This story seems to have slipped under the radar, but as the pandemic was kicking in last April, the New York state legislature clamped down on citizens’ ability to challenge renewable energy projects. The law was hidden in the state’s budget.
(Hat tips to the Institute for Energy Research and the Buffalo News for following this story.)
The legislature created a renewable energy siting agency with more powers than its old siting agency, It means that local residents no longer have any formal role in deciding the locations of wind turbines and solar power fields.
As Thomas A. Prohaska wrote in the Buffalo News last September (article updated Oct. 27, 2020):
“The law passed in April abolishes siting boards, which included two residents from a community affected by a project. A new state agency, the Office of Renewable Energy Siting, will rule on renewable energy applications—keeping in mind the target established in a 2019 state law that 70% of the state’s electricity must come from renewable sources by 2030. The law also bans 100% of carbon emissions from power production by 2040.”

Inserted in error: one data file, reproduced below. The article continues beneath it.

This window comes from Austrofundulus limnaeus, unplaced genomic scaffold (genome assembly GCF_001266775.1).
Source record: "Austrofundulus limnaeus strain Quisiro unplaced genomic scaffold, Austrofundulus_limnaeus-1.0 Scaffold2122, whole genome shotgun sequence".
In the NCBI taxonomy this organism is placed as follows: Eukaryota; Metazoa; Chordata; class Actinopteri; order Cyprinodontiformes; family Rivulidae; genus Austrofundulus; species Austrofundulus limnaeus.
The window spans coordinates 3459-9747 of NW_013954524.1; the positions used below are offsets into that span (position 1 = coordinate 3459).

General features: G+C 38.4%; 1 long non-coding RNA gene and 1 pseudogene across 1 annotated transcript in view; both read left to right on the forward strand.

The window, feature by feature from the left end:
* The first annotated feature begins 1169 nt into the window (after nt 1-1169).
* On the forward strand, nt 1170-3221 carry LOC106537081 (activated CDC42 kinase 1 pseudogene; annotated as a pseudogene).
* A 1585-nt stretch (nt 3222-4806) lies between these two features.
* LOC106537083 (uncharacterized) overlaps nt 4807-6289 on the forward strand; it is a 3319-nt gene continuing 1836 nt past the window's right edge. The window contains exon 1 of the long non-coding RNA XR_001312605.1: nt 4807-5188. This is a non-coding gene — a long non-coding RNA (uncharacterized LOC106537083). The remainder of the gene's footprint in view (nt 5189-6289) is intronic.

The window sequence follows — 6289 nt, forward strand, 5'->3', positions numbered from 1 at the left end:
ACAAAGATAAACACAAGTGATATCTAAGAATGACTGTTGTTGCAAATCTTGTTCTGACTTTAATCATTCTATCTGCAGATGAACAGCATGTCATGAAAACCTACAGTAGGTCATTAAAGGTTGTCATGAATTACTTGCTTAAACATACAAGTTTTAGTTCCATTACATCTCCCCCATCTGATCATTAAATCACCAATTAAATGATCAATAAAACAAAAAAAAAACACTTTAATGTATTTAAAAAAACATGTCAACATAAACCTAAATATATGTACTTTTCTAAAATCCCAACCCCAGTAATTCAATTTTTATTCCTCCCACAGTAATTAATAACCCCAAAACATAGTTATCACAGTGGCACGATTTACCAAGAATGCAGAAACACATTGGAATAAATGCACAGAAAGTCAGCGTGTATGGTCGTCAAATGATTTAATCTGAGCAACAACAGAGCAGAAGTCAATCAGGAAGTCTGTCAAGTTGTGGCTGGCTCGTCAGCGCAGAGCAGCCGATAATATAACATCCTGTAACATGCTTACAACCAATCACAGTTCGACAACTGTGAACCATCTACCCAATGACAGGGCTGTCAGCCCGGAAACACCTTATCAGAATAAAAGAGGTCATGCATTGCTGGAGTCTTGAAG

Although residents can comment, says Prohaska, “the new state law says any local law can be overridden if the new office considers it ‘unreasonably burdensome in view of the targets and the environmental benefits of the proposed major renewable energy facility.’”
“And,” Prohaska adds, “the law says if the new office doesn’t make a ruling within one year of the completion of an application, the project’s permit “’shall be deemed to have been automatically granted.’”
As Prohaska indicates, what makes the law particularly important is the state’s aggressive goal of transforming electricity production from oil, gas,, and coal to renewables.
Details of the new policies, as described by New York State, can be found here.